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New Study Shows Alternative Fuel Supplies Could Triple on the West Coast

west coast fuel alternatives

Simon Mui, Director, Clean Vehicles and Fuels, San Francisco

In my line of work to protect public health and the environment from car and truck pollution, one of the largest barriers continues to be, frankly, the lack of clean, alternative fuel choices. For every fifteen gasoline stations you drive by, on average only one will offer an alternative fuel option. That virtual monopoly by the oil industry may soon change, based on a report released today by the International Council on Clean Transportation (ICCT) and E4Tech, Potential Low-Carbon Fuel Supply to the Pacific Region of North America. The researchers found that the Pacific Coast region can greatly diversify its fuel mix through an abundance of low carbon fuels, which could provide over a quarter of our transportation energy by 2030, a three-fold increase versus today’s levels.

These potential supplies of low-carbon fuels can be largely driven by clean fuel standards, according to the study, that are already adopted or being proposed in Washington, Oregon, British Columbia, and California, creating one of the world’s largest clean fuels market. Governors from these states and the Premier of British Columbia signed the Pacific Coast Action Plan on Climate Change in 2013, which committed the jurisdictions to develop and adopt clean fuel standards and other climate policies in their jurisdictions.

The researchers analyzed eight different fuel scenarios, using a range of both conservative and optimistic assumptions, and found that the clean fuel standards across the region can be achieved. A mix of alternative fuels, such as clean electricity, renewable diesel, biodiesel, cellulosic ethanol, and biomethane, could be utilized to reduce the carbon-intensity of fuels by 14 to 21% by 2030. These reductions translate to 40 to 60 million tons of carbon pollution avoided, or the equivalent of the annual emissions from 8 to 13 million passenger vehicles.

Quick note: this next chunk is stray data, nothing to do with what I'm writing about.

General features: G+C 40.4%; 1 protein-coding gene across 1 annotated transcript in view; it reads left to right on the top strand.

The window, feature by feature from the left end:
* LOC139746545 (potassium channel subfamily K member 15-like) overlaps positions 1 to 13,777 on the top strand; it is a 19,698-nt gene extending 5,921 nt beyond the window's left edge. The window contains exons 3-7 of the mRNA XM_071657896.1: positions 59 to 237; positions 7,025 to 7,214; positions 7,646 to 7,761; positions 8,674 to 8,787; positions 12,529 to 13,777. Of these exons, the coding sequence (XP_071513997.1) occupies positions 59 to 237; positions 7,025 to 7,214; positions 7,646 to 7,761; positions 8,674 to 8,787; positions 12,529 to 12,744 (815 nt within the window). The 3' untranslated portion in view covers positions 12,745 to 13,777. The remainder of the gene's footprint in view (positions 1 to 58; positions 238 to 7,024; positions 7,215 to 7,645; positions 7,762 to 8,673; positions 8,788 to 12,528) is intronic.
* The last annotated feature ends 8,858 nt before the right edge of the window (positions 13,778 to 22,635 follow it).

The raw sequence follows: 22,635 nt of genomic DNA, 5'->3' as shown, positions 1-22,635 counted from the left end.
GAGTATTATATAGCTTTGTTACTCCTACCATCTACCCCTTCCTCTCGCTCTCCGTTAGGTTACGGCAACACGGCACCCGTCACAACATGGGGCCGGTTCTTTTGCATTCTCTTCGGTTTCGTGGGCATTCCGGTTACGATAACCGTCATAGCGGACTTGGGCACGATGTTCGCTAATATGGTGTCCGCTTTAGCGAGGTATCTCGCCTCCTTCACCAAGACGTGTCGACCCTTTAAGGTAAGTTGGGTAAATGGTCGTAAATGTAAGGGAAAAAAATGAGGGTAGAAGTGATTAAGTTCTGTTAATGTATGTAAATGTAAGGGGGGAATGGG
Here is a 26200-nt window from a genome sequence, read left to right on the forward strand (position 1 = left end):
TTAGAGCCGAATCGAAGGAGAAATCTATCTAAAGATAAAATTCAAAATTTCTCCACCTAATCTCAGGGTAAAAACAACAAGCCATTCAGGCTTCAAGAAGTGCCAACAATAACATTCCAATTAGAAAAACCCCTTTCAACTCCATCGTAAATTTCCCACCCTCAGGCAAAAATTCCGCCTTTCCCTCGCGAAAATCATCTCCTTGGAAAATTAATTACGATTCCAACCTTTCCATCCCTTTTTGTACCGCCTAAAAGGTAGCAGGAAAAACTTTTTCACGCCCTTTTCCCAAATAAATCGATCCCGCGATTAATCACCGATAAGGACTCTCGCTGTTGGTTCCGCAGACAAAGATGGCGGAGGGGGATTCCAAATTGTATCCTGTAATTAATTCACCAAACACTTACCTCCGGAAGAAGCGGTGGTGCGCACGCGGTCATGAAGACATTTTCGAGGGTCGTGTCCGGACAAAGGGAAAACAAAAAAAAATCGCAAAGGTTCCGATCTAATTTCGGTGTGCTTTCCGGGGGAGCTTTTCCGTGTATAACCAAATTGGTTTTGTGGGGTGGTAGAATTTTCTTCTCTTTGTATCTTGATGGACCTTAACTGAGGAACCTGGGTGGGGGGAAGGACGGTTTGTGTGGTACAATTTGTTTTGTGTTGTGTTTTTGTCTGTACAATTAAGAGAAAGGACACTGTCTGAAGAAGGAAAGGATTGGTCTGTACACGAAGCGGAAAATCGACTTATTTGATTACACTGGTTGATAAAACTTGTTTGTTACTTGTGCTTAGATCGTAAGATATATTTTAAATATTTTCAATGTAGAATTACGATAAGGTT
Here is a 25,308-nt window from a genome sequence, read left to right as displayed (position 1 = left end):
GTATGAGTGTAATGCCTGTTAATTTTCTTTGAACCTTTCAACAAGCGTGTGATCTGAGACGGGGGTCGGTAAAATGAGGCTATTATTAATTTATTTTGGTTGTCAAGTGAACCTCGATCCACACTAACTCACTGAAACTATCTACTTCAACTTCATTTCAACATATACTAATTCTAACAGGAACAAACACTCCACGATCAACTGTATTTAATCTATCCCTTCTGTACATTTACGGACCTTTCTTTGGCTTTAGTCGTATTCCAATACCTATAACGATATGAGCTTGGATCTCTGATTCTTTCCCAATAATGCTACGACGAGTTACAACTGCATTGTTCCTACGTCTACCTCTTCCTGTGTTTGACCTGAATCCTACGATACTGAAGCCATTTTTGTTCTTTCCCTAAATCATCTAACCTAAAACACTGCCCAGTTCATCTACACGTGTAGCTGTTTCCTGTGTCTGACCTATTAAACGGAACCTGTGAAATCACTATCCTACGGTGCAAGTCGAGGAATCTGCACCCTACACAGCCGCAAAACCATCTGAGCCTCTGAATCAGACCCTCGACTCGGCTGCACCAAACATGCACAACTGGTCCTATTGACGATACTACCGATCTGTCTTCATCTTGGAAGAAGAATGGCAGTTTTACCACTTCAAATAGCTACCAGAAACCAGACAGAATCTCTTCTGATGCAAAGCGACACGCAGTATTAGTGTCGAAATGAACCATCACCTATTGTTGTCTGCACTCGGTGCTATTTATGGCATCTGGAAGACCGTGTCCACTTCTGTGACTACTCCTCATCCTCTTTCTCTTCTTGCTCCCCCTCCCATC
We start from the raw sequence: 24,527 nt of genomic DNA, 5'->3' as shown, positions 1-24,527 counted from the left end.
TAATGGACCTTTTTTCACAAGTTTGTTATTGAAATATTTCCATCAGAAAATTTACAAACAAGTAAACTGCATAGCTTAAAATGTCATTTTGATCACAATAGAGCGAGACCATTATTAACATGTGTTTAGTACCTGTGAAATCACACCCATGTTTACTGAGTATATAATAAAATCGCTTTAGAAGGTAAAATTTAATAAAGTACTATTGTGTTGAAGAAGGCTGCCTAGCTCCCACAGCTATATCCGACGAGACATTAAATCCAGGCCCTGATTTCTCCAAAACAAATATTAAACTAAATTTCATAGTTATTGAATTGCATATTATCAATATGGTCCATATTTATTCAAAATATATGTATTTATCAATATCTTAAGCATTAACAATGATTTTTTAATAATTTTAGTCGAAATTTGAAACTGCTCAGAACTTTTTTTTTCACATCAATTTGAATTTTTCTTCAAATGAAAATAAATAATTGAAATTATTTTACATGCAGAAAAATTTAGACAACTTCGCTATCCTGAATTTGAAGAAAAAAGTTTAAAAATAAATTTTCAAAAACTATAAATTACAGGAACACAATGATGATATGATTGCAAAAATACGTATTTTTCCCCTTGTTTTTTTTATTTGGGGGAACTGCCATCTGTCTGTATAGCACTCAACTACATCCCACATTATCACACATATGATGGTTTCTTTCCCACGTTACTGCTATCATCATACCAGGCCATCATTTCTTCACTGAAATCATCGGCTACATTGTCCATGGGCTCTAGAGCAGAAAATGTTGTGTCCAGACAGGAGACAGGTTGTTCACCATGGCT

Despite oil industry attacks on clean fuel standards up and down the coast, including the recently leaked document revealing the industry’s creation and funding of 16 front groups purporting to be business and consumer organizations, the ICCT/E4Tech study demonstrates the feasibility of meeting the standards and the ability to diversify the transportation energy mix. It’s high time to move forward and not backwards.

Here’s what’s happening state by state in the U.S.

California

California adopted a low carbon fuel standard as part of the Global Solution Act in 2006. The standard requires oil companies to provide cleaner alternative fuels–like electricity, advanced biofuels, and biogas – or to also clean up their own petroleum operations to directly lower their carbon emissions. The flexible nature of the requirements allow oil refineries and distributors to gradually provide cleaner fuels over time, ensuring that these clean fuels are economically viable and readily available to our citizens.
The standard has provided valuable incentives to both small and large clean fuel businesses, helped diversify the state’s fuel supply, and reduce public health burdens, according to a study by American Lung Association and EDF. California’s Air Resources Board, which implements the program, will be voting on readoption of the program this February.

Oregon

On Jan. 7, 2015, the Oregon Environmental Quality Commission approved rules to advance the state’s Oregon Clean Fuels Program. The rules go into effect February 1, 2015. These clean fuel standards require Oregon’s transportation fuels to reduce their greenhouse gas emissions by 10 percent over a 10-year period.

The standards also establish a clean fuel credit providers of clean fuels can sell to fuel suppliers who choose to buy the credits in lieu of incorporating more lower-carbon biofuels, natural gas, biogas, propane or electricity into their fuel mix.

The next step for implementation of the Clean Fuels Program will be to have the Oregon Legislature review the program and to lift an existing sunset on the program for Dec. 31, 2015. All eyes will be on Oregon to continue their leadership role in taking action on climate change. Click here to learn more and help endorse Oregon’s clean fuels program.

Washington

On Dec 17, Governor Jay Inslee proposed Carbon Pollution Accountability Act that would create a new, market-based program that limits carbon pollution and requires major polluters to pay for their emissions.

The Washington Office of Financial Management also commissioned a technical feasibility and economic analysis, conducted by Lifecycle Associates, that shows the clean fuel standard could be met and yield positive economic benefits, particularly if in-state alternative fuels production reduces crude imports. Governor Inslee has asked the Department of Ecology to draft a clean fuel standard rule and to solicit review and comments from legislators, stakeholders and the public. The standard is in the review phase now.